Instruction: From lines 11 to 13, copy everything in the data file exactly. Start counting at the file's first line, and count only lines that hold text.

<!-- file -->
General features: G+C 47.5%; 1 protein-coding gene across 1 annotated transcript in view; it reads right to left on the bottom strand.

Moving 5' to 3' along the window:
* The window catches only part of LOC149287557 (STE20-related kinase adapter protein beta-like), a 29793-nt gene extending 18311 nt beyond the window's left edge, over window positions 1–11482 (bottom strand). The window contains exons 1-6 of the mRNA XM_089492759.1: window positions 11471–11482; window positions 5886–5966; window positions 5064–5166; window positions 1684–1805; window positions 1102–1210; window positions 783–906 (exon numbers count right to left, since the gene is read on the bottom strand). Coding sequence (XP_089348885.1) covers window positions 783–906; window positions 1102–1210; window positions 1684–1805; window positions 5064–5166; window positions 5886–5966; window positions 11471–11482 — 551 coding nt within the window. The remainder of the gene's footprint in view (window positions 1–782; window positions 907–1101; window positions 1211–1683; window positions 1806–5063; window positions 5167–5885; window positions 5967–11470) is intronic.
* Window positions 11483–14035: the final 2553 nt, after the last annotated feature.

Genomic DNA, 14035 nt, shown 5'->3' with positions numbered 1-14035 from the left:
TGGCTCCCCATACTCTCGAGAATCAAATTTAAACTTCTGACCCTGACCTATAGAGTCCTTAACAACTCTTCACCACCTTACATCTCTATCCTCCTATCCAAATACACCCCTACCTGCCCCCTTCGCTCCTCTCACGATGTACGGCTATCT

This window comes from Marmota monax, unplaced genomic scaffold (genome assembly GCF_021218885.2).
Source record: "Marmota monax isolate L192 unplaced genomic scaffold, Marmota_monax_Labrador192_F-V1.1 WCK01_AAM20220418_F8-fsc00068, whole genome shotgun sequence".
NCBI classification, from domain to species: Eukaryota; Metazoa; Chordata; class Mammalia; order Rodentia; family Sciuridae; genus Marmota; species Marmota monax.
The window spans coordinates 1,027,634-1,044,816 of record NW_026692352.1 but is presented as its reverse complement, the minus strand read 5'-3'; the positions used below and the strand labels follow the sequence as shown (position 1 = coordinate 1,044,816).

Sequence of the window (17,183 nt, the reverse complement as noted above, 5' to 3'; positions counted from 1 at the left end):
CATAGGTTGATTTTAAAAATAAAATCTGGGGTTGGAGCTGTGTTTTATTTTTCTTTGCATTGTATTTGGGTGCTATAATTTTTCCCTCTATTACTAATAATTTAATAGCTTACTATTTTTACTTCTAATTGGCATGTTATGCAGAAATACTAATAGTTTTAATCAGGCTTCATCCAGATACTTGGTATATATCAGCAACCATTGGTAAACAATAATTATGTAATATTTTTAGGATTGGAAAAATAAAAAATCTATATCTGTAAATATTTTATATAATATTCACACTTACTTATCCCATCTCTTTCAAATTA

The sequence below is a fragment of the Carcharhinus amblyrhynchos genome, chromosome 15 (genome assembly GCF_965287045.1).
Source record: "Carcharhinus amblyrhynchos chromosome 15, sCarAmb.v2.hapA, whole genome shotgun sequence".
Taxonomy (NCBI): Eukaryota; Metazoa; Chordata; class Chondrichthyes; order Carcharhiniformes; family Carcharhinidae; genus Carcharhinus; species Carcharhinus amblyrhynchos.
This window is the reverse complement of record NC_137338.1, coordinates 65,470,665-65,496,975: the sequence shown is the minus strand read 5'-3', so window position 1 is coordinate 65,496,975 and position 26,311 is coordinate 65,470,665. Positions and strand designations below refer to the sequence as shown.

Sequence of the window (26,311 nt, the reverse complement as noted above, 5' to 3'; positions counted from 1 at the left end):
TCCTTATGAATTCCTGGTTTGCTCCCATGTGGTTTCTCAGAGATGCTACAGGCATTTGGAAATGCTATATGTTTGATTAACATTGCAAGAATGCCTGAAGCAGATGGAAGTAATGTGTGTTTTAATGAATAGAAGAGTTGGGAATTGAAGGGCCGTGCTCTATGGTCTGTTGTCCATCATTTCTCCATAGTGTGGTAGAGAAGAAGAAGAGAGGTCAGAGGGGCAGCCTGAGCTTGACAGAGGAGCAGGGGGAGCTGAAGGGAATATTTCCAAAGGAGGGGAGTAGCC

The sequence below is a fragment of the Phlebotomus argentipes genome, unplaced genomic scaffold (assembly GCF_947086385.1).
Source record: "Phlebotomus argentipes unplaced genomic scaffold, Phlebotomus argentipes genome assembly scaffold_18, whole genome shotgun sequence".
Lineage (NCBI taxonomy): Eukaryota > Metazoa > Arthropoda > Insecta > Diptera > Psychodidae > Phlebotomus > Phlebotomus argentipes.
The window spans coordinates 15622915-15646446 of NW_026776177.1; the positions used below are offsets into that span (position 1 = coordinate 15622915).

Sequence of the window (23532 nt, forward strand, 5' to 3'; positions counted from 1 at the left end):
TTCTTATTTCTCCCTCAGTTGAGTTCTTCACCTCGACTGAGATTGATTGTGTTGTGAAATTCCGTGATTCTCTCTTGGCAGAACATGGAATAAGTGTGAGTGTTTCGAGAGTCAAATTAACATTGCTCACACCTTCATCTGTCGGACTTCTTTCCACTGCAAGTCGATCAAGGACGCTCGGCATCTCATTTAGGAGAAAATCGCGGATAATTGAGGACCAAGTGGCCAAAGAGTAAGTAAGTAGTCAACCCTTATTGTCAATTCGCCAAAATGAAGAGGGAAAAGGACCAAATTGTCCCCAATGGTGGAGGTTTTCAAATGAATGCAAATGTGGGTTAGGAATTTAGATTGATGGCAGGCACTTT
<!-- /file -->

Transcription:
Sequence of the window (17,183 nt, the reverse complement as noted above, 5' to 3'; positions counted from 1 at the left end):
CATAGGTTGATTTTAAAAATAAAATCTGGGGTTGGAGCTGTGTTTTATTTTTCTTTGCATTGTATTTGGGTGCTATAATTTTTCCCTCTATTACTAATAATTTAATAGCTTACTATTTTTACTTCTAATTGGCATGTTATGCAGAAATACTAATAGTTTTAATCAGGCTTCATCCAGATACTTGGTATATATCAGCAACCATTGGTAAACAATAATTATGTAATATTTTTAGGATTGGAAAAATAAAAAATCTATATCTGTAAATATTTTATATAATATTCACACTTACTTATCCCATCTCTTTCAAATTA

The sequence below is a fragment of the Carcharhinus amblyrhynchos genome, chromosome 15 (genome assembly GCF_965287045.1).